- Apostle Richard G. Scott “Healing the Tragic Scars of Abuse,” General Conference, Ensign, May 1992
It was posted by a person in the community with a reputation for disliking any and all things Mormon. A long stream of comments is attached to this shared image on Facebook. 98% of them are people lambasting the church for suggesting that the victim has some degree of responsibility in the situation.
Elder Scott is suggesting that the abuse victim has some responsibility in the situation: Let’s take that word apart: RESPONSE – ABILITY. What could be more empowering to a victim than to wake up one day and realize that they ARE NOT weak and powerless in the situation? To realize that they HAVE the power within themselves to STOP the madness? What could be more elevating and soul sanctifying than to realize that the abuser, who has been trying to be in charge of them – IS NO LONGER IN CHARGE?
The point here, is that a group of people are trying to lambast and ridicule every statement that comes out of every Mormon leader’s mouth. Sometimes it feels like these people are no longer even thinking, they just have a knee-jerk reaction to criticize everything that the church says, just because the church said it. The president of the church could come out with a statement encouraging it’s members to make extra donations to help feed the poor, and these same people would probably find a way to crucify him for saying such a thing.
You know what I hate even more than hypocritical, ignorant Mormons? Hypocritical, ignorant anti-Mormons. These are truly the worst kinds of humans on the planet. They demand to be treated with a live-and-let-live ethos, and yet they grant the same only to those whom they feel are “worthy” of it. It is hypocrisy of the WORST kind, and I know I’ve been guilty of it. I’m conscious enough about it that I’m hesitant to even post this, but for some reason, I feel very compelled to roast the vehement anti-Mormons for a moment. There is a certain contingent of church detractors that get under my skin SO badly. I’d rather sit through 8 hours of general conference and priesthood session, than be forced to sit in a room with 1 of them for 30 minutes. I think it’s because they remind me of the parts of myself that I dislike the most: anti-Mormons often put an ironic spin on dogma that is as irritating as a hipster’s moustachioed face.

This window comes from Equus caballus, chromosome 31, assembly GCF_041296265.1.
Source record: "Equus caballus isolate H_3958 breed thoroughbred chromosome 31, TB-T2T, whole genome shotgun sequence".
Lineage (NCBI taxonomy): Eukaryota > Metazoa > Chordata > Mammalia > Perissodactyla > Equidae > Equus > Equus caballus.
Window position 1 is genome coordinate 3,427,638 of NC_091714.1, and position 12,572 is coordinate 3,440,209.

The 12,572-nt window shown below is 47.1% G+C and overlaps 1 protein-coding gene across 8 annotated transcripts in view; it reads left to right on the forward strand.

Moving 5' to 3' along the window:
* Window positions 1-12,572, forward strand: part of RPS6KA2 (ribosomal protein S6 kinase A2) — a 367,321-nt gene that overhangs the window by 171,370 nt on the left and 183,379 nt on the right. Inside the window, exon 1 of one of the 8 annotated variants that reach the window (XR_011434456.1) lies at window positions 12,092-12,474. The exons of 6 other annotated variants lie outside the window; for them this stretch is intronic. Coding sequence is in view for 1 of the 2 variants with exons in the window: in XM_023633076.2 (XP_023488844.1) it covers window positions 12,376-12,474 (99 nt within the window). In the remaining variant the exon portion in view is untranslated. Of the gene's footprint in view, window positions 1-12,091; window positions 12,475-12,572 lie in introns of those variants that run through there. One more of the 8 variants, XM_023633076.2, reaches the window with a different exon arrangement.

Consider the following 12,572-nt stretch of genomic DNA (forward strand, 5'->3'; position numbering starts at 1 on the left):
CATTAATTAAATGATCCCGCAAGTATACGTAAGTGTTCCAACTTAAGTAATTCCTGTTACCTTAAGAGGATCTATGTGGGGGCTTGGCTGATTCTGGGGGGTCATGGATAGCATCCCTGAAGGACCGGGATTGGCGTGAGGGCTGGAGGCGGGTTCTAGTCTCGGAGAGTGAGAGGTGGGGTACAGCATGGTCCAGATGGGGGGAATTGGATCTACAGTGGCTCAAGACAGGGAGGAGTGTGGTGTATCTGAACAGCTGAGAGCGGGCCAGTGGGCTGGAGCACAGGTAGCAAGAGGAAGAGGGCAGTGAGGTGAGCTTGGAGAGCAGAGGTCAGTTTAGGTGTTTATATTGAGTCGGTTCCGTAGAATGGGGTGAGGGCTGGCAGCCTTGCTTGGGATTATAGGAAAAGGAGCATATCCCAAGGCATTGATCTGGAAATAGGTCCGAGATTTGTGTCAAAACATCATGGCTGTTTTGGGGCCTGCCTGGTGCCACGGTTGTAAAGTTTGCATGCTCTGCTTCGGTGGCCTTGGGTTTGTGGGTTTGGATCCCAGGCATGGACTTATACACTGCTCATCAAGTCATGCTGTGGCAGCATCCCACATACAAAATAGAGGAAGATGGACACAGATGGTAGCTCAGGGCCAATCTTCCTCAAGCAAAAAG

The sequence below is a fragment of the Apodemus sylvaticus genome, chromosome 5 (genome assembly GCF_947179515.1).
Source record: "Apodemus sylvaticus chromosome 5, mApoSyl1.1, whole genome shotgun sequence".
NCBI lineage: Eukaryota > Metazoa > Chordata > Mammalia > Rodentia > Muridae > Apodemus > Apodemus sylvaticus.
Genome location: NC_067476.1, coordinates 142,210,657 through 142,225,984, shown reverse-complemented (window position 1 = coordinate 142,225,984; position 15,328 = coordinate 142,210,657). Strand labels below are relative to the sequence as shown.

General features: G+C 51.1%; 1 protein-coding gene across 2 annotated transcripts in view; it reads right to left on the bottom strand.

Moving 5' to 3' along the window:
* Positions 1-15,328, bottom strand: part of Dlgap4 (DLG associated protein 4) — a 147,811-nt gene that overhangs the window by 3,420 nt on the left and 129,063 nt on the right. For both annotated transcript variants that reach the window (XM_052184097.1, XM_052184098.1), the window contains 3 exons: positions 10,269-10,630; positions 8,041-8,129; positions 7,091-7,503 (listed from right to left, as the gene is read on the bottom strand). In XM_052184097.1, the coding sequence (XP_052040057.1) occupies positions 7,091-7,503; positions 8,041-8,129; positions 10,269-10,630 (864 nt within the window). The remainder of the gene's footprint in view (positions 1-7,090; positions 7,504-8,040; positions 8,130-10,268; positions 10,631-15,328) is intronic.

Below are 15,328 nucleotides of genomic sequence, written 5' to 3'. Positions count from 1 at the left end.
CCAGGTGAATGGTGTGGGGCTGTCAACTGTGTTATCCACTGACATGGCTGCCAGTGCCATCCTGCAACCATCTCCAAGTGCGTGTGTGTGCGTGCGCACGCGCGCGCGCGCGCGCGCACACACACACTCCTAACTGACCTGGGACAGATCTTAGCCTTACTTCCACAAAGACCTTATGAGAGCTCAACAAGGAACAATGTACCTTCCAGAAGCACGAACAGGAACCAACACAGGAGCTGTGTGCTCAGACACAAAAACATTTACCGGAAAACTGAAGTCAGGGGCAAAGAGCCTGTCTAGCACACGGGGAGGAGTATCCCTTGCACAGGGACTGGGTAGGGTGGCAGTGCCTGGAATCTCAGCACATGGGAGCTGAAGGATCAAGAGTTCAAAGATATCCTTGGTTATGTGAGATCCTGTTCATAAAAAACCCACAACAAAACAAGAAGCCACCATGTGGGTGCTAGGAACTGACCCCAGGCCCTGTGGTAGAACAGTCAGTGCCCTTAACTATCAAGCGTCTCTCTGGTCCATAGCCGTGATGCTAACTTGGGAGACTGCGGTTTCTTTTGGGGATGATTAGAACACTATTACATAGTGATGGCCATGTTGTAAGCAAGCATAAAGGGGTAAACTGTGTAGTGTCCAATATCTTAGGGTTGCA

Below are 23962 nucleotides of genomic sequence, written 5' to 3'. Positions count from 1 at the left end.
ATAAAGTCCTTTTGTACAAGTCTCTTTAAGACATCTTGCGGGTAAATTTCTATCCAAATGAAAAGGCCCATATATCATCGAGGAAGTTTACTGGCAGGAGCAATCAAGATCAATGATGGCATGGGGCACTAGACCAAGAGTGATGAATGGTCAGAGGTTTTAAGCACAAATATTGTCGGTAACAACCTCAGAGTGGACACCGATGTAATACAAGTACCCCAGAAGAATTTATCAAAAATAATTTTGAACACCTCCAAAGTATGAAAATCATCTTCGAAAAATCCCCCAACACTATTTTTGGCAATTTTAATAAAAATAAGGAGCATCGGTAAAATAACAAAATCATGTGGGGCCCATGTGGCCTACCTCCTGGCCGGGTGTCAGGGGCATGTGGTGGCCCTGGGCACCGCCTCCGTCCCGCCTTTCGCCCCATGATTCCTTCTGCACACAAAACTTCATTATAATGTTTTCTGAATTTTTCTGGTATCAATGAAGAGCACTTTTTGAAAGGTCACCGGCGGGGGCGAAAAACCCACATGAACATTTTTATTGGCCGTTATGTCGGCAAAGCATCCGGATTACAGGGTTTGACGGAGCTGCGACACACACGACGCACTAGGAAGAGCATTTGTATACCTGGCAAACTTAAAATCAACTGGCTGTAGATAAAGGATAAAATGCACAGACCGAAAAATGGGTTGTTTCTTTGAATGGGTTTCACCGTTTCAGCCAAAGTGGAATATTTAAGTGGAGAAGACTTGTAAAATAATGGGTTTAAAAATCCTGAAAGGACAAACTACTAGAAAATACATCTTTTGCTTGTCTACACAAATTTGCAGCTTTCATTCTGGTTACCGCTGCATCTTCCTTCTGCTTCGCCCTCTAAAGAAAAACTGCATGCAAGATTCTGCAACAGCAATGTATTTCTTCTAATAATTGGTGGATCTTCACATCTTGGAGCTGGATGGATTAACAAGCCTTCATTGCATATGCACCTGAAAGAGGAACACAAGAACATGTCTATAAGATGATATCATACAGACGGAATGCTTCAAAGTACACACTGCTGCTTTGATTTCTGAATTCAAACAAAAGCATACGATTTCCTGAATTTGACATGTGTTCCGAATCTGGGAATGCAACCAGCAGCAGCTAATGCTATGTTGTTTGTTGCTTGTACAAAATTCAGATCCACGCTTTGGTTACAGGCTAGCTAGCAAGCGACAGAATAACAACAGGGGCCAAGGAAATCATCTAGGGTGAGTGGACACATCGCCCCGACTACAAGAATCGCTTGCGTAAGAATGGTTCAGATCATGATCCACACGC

I think the problem lies in the phenomenon of being “anti” anything.
Perhaps we should just be “pro” this and “pro” that….
Is it possible to be “pro” this, without being “anti” that?
Does the psychological process of being “anti” something inherently breed hypocrisy? Can you ever be “anti” anything equitably?
Is this why hipsters are so stupid? Is being severely counter-anything just a sure path to embarrassing hypocrisy? Hipsters are so anti-mainstream, that they have created a new mainstream to which they all congregate, refusing to see how mainstream they have become.
Okay. I need to stop being so anti-hipster and anti-anti Mormon, before I transform into a weird Mormon with the most irritating facial hair on earth.
P.S. One last thing… while we are on the subject of domestic violence: http://youtu.be/EciD1TWDK_Q?t=1m59s